Australian town honours young Liverpudlians - 15 July 2008

 The town of Singleton in New South Wales has created a permanent memorial to the visit of young people from the Archdiocese of Liverpool. The 40 World Youth Day pilgrims have spent the last few days living and working in the local community in the Diocese of Newcastle-Maitland 100 miles north of Sydney. The local Council is planting an olive grove which will be created over a number of years as visiting groups plant trees, Mayor of Singleton, Jack Harvison, invited the young people to plant the first tree as a permanent memorial of their visit.

In a speech at the ceremony Mr Harvison said: "Today we're having our first planting of a tree in this small area which we are turning into a grove. We're planting an olive tree, the symbol of peace, and it is going to be a symbol of your visit here to Australia in remembrance of you coming out for the World Youth Day."

During their time in Singleton the young people have met up with over 10,000 other pilgrims from countries from across the world including Canada, America and Zimbabwe. Clare Oliver from Liverpool said: 'the event is really huge; everyone we've met knows exactly what we're doing here and why we've come to Australia. They've been so welcoming and they've all come over to say "Hello". Everyone is so excited about what is going on.'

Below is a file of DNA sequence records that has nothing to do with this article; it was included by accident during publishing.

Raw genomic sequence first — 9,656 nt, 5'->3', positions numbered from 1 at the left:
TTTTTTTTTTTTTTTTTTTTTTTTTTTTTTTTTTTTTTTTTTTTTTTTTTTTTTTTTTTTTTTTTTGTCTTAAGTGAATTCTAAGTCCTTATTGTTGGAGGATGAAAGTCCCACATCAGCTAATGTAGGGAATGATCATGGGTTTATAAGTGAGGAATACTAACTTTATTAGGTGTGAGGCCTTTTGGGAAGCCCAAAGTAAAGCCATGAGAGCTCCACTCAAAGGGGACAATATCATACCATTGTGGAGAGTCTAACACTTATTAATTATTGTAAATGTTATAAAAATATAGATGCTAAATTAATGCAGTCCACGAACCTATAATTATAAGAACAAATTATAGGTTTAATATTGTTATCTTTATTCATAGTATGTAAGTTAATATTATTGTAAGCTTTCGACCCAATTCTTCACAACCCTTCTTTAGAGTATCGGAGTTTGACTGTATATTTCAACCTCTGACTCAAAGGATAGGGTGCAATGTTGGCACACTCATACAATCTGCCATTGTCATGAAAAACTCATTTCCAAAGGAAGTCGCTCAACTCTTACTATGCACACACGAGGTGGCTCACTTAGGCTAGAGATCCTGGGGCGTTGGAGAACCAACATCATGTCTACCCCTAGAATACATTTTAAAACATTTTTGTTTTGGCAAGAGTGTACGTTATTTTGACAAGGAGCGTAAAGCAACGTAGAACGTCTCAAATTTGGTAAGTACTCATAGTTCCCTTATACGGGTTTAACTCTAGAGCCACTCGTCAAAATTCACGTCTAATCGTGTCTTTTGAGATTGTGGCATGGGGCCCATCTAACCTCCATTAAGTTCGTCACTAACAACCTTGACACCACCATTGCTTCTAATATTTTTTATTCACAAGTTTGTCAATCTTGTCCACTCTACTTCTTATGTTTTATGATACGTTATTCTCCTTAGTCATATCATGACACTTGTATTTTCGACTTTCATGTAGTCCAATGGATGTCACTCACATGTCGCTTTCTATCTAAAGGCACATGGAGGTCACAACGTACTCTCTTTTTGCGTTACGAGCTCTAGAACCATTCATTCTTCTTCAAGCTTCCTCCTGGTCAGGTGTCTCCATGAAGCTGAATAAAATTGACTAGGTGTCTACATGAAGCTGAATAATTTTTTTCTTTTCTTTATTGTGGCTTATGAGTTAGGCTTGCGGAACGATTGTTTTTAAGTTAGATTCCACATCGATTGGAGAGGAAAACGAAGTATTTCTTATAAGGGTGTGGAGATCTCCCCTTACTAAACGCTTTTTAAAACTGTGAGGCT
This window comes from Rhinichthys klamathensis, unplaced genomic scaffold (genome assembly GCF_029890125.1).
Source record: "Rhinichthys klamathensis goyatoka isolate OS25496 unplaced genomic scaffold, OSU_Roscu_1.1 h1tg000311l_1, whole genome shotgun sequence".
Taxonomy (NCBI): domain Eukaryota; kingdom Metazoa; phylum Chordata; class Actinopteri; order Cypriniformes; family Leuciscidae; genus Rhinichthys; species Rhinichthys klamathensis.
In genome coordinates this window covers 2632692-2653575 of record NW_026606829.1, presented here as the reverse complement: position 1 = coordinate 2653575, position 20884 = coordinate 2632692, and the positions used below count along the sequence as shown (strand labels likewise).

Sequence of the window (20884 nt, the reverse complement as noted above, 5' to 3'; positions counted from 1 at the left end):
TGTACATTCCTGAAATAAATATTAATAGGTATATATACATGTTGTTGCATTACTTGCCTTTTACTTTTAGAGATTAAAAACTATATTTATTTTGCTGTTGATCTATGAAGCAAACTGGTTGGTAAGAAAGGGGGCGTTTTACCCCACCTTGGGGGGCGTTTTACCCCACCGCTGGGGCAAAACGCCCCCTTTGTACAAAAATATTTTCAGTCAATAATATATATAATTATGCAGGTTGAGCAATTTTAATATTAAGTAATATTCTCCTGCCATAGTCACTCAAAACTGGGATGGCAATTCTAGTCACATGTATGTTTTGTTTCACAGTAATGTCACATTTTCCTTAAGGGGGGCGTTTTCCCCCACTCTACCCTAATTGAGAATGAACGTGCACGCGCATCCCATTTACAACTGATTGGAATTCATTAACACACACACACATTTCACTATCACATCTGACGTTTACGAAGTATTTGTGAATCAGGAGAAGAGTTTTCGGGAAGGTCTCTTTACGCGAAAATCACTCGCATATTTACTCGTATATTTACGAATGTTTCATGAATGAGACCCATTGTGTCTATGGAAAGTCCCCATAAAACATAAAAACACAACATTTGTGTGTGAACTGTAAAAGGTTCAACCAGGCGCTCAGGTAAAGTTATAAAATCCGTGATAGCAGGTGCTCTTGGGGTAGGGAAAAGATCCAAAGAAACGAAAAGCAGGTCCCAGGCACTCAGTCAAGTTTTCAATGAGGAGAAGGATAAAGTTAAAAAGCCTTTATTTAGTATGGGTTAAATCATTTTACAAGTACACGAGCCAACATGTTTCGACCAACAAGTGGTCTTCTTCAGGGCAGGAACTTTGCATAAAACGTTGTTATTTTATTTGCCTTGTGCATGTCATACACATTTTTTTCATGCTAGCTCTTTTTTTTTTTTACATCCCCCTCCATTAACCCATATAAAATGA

Andy Kaye from Wigan said: 'everyone is trying to share as much of their own culture as they can. In the last few days we've led church services in the Singleton area with up to 700 people in the congregation, including many local people and people from the Aboriginal community.'

The pilgrims move south yesterday left for Sydney to attend the main events of the World Youth Day pilgrimage. Pope Benedict XVI arrived in Australia yesterday and is scheduled to meet young people for the first time on Thursday. The Pilgrimage officially opens tomorrow with a Mass of Welcome celebrated by Cardinal George Pell, Archbishop of Sydney, and concludes with Mass celebrated by the Pope at Randwick racecourse on Sunday morning, 20 July, which 500,000 young people are expected to attend.

Andy Kaye is looking forward to the experience: "for the first three days our mornings will be spent in teaching and discussion groups and during the afternoons and evenings there will be a Youth Festival. It is a wonderful opportunity to experience different types of culture from throughout the world with so many different nations leading events."

Source: Archdiocese of Liverpool

Share this story